Rare Book Monthly

Book Catalogue Reviews - February - 2014 Issue

American Autographed Documents from Joe Rubinfine

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American historical documents.

Joe Rubinfine has issued List 174 of American Historical Autographs. This is a collection of documents, occasionally a small form but mostly larger papers, including handwritten letters, from important personalities in American history. Some come from the height of their powers or significance, others from the days before they were well-known, or after their retirement from notable positions. Personal documents give us great insight into the personalities of those we otherwise know only from third-party accounts, often distorted by the opinions of those outsiders. These documents often provide a look into the hearts and minds of those who may have become icons, but were once real people like the rest of us. Here are a few of these documents.

 

We will start with an amazing letter from one of America's best known soldiers, though more for the wrong reason than the right. George Armstrong Custer will always be remembered for his final defeat because it was so thorough. Neither he nor any of his men survived his one-sided loss in the Battle of Little Big Horn. His reputation was ruined, but his loyal wife, Elizabeth Custer, spent the remaining 57 years of her life rehabilitating the honor of her late husband. General Custer was hardly a great soldier, and his ego a bit oversized, but one thing that cannot be doubted about the General and his wife was the truly devoted love they held for each other. This was a love story few could match. If there is any doubt that Gen. Custer shared the love for Elizabeth that she displayed towards him in her 57 years of widowhood, that should be dispelled by this letter. Item 10 is a letter from Custer to his wife dated January 14, 1869, from Fort Cobb (now Fort Sill) Oklahoma, to Fort Leavenworth, Kansas. It is addressed to “Darling of all the World.” The letter is 39 pages in length. Seriously. Try tweeting or texting that! Obviously, Custer has lots to say. He talks about his brother's loneliness and tendency to drown his sorrows in alcohol. He speaks highly of a newly arrived subordinate, Major Marcus Reno, who would be a major figure in the story of the disaster at Little Big Horn, blamed by many for not providing Custer sufficient support when things went wrong. Others involved in that tragic battle also appear in this letter. Still, what stands out is the enormous affection Custer expresses for his wife. He talks of retrieving the mail late at night because he knew there would be a dozen letters from Elizabeth, and sure enough, his estimate was precisely correct. He received an even dozen from the “Queen of Women.” Custer writes, “...there is a little woman...who can lead her boy whither she chooses...to her will I am ready a slave...they may take the Battle of the Washita and all the renown I have reaped from it – if I can only be permitted to go to you and there remain.” Priced at $100,000.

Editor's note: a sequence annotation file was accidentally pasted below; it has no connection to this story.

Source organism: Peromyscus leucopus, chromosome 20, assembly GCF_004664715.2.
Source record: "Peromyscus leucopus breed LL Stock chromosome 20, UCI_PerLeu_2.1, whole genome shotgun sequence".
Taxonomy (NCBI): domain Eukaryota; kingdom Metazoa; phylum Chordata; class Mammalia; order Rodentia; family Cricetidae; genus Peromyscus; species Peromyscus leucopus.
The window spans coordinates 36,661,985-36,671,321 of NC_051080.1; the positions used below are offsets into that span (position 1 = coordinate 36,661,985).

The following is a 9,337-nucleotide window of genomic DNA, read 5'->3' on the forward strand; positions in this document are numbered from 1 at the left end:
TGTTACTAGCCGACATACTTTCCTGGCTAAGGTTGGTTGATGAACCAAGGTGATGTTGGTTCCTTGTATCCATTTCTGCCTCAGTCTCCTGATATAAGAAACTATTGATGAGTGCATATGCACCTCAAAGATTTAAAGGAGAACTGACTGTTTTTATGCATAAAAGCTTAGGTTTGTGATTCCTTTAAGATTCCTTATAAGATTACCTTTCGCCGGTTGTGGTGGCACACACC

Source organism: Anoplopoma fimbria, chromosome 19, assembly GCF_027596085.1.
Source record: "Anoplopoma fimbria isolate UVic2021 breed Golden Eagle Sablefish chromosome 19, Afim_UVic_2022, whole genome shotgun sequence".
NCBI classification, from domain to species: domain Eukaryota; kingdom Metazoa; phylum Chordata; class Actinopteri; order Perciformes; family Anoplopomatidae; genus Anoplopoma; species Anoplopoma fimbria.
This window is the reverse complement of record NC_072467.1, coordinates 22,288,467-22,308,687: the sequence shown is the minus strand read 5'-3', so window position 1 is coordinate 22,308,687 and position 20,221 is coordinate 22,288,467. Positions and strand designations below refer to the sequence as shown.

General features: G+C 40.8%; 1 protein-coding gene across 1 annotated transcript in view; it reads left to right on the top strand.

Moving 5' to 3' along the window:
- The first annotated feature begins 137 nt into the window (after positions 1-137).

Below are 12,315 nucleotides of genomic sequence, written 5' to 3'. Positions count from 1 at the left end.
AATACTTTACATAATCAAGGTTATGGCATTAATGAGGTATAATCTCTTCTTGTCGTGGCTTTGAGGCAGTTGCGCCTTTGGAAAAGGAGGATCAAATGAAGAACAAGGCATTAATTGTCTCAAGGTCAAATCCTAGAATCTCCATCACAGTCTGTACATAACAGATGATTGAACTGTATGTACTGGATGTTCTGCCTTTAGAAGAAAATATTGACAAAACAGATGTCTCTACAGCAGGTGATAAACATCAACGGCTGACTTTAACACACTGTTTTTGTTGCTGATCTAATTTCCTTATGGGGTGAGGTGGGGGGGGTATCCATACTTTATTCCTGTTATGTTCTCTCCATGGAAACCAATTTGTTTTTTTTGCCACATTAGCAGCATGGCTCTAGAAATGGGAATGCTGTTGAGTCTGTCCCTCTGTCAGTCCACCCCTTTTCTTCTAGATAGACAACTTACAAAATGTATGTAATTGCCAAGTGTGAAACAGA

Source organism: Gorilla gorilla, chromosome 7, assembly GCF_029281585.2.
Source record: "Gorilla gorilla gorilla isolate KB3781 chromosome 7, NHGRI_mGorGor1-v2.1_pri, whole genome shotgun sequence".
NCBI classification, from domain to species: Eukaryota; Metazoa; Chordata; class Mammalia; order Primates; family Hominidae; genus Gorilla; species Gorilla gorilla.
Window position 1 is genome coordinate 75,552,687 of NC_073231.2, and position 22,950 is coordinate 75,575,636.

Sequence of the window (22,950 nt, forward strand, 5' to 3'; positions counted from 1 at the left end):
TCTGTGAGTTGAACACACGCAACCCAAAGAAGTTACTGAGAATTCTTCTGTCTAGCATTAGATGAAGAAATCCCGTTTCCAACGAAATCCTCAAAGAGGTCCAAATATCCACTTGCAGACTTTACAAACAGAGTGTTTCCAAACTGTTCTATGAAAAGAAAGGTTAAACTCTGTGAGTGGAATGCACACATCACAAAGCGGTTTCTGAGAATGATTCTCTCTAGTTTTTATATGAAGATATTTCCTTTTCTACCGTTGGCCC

Here is an ironic item that relates to a forgotten event that changed American history in ways that are incalculable yet will forever be unknown. Item 28 is an official appointment from 1865 by President Andrew Johnson, appointing Hannibal Hamlin as Customs Collector in Boston. The appointment of Hamlin to such a minor post, that served more as a source of income than an important role in government, is unusual. At the start of the year, Hamlin was Vice-President of the United States. Indeed, it was Johnson who had replaced him in that office. President Lincoln had agreed to replace Hamlin with Johnson, not because of any problems with Hamlin, but for political advantage. Hamlin was an anti-slavery Republican from Maine, a constituency Lincoln felt confident in holding in what looked like a very challenging reelection campaign at the time of his nomination. Johnson was a “War Democrat,” a loyal union supporter but otherwise more appealing to less radical and more southern oriented constituencies. Lincoln made the switch for practical political reasons, and Hamlin loyally supported his reelection. Of course, no one could have anticipated what would happen. Lincoln was assassinated, and because of the political switch, it was the new vice-president, Johnson, who succeeded him, rather than Hamlin. His more moderate, sympathetic views toward the South, which almost got him removed from office, were undoubtedly very different from the approach Hamlin would have taken. American history would have turned out differently, though no one can say just how. Johnson likely felt he owed something to Hamlin in making this appointment. However, the latter would resign from this post a year later in protest of Johnson's policies, and returned to the senate in 1868, serving until 1880. Amazingly enough, Hamlin, who died in 1891, outlived the next six vice-presidents who succeeded him in office. $4,500.

Rare Book Monthly

  • <b>Bonhams Fine Books and Manuscripts, February 14th, 2016.</b>
    <b>Bonhams Feb 14th:</b> Lot 9. HIERONYMUS. C.340-420. <i>Epistolae. WITH: Lupus de Oliveto. Regula Monachorum ...</i> US$ 20,000-30,000.
    <b>Bonhams Feb 14th:</b> Lot 47. FROST, A.B. 1858-1921. Shooting Pictures. New York: Charles Scribner's Sons.<br>US$ 10,000-15,000.
    <b>Bonhams Feb 14th:</b> Lot 53. PICASSO, PABLO, RAOUL HAUSMANN, et al. ILIAZD, ed. Poesie de mots inconnus. 1949. US$ 8,000-12,000.
    <b>Bonhams Feb 14th:</b> Lot 64. BRIGGS, HENRY. 1561-1630. <i>The North Part of America</i>. [London: 1625]. Engraved by R. Elstracke. US$ 8,000-12,000.
    <b>Bonhams Feb 14th:</b> Lot 79. COPERNICUS, NICOLAUS. De revolutionibus orbium coelestium. 1566. US$ 80,000-120,000.